The Land Rover Defender is something of an automotive institution. It represented British engineering at its most hardy for 67 years of continuous production. This off-road vehicle has climbed mountains, forded rivers, traversed the toughest terrain, gone to war, and rescued the stranded — for many it is the one thing you can depend on in a crisis. Production finally came to an end in 2016, and ever since we have all looked to Land Rover for its successor.
This year we will finally have a vehicle to fill the void with the all-new Land Rover Defender. New renderings and images of the 4x4 undergoing off-road testing give us our best look yet at what will still be touted as Land Rover’s most capable model.
It is clear to see that it retains its boxy proportions, something that increases approach and departure angles when off-road, yet its traditionally sharp corners appear chamfered for a more modern look.
While the rear quarters of the vehicle appear to echo the shape of its ancestors, the front section is far more akin to that of the Land Rover Discovery 3 (LR3) of 2004. The rectangular frontal area will certainly stand out amongst today’s more rounded SUV designs.
Land Rover know that there are huge expectations for its up and coming Defender, and so its all-terrain abuse has been extensive. To date, the prototype fleet has covered over 745,000-miles of testing and completed over 45,000 different scenarios.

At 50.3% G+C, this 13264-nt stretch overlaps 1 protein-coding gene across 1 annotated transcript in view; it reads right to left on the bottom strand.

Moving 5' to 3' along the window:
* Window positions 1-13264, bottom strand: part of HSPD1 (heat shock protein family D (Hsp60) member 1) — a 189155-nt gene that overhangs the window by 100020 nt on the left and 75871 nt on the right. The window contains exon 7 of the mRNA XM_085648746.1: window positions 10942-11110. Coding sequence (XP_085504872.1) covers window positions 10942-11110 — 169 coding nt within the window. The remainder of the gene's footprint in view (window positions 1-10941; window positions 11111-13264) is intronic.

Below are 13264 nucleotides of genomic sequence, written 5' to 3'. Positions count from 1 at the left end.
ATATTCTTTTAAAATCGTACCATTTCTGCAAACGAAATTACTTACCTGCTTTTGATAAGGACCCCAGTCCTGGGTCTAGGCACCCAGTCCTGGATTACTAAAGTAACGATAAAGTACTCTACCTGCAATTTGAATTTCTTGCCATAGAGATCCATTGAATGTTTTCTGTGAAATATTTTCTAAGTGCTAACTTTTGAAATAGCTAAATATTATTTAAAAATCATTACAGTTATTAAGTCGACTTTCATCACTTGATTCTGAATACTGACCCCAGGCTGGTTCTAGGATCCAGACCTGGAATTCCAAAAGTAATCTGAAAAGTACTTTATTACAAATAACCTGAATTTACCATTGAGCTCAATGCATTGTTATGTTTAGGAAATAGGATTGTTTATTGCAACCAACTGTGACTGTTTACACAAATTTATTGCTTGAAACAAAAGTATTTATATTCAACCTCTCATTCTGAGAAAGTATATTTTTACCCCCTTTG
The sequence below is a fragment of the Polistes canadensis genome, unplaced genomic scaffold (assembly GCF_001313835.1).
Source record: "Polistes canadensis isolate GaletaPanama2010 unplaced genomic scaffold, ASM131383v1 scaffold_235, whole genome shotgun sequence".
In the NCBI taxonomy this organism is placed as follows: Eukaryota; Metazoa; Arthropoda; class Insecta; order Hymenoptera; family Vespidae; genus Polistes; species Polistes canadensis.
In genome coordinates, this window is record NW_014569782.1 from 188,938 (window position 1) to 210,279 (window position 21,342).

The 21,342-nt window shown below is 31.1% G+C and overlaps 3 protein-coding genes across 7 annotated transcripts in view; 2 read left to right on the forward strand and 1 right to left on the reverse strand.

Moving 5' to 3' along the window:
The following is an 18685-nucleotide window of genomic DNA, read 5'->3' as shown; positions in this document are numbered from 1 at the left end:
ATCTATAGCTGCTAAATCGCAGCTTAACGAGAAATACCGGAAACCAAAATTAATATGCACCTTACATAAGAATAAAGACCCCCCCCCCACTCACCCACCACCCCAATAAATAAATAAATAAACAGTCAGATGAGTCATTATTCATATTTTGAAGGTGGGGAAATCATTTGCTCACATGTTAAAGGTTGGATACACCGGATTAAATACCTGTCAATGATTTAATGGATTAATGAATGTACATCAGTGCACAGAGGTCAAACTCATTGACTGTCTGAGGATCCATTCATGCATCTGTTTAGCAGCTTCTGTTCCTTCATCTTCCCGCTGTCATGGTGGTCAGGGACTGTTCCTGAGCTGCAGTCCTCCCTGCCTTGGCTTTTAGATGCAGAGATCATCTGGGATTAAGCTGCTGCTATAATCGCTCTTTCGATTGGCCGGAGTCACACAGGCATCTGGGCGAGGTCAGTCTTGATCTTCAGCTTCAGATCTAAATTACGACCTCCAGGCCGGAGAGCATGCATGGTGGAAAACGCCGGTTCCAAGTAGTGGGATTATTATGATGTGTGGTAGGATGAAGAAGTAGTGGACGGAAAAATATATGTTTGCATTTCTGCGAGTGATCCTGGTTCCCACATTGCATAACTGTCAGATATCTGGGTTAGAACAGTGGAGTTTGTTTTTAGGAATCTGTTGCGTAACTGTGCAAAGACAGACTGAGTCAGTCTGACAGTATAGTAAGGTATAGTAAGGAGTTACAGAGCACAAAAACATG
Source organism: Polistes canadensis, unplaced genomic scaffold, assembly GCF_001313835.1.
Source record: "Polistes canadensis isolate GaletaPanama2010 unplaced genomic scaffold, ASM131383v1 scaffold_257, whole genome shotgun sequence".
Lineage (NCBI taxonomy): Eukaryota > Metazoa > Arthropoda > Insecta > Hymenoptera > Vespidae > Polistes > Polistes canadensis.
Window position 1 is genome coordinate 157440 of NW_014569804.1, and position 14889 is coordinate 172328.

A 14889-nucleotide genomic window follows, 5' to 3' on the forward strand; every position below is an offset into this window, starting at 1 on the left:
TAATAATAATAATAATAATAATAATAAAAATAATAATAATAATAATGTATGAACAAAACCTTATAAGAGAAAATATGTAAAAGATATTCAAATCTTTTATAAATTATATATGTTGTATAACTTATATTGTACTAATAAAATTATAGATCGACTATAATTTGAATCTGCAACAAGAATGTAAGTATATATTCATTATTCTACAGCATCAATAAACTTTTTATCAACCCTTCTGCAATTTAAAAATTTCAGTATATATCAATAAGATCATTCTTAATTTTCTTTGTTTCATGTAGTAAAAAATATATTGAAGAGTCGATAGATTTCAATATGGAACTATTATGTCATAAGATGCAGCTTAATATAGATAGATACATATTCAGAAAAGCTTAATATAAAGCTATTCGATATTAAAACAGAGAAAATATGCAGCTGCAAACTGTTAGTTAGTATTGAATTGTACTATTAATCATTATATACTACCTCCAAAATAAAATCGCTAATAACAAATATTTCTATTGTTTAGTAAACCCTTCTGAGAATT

In addition to road tuning on the infamous Nürburgring, the car’s capabilities have been engineered on rough terrain in the UK, Utah, and Dubai. Factor in the new Defender’s cold weather testing phase, and these early examples have battled just about every element imaginable. However, its toughest test is yet to come.
Land Rover will be giving the Tusk Trust, an African conservation organisation, a Defender prototype to help with its work. The vehicle will be subjected to trying real-world scenarios, regularly hauling heavy loads and driving across the 14,000-hectare reserve in Kenya. Land Rover has been an official supporter of the Tusk Trust charity for over 15 years.
Nick Rogers, Executive Director Product Engineering, Jaguar Land Rover, said: ‘The incredible opportunity to put it to the test in the field, supporting operations at the Borana Conservancy in Kenya, with Tusk, will allow our engineers to verify that we are meeting this target as we enter the final phase of our development programme.’
This additional information comes on World Land Rover Day and the 71st anniversary of the original Land Rover’s debut at the 1948 Amsterdam Motor Show. According to sources, the all-new Defender will be revealed during the Frankfurt Motorshow in September, with the Slovakia-built model going on sale during 2020.
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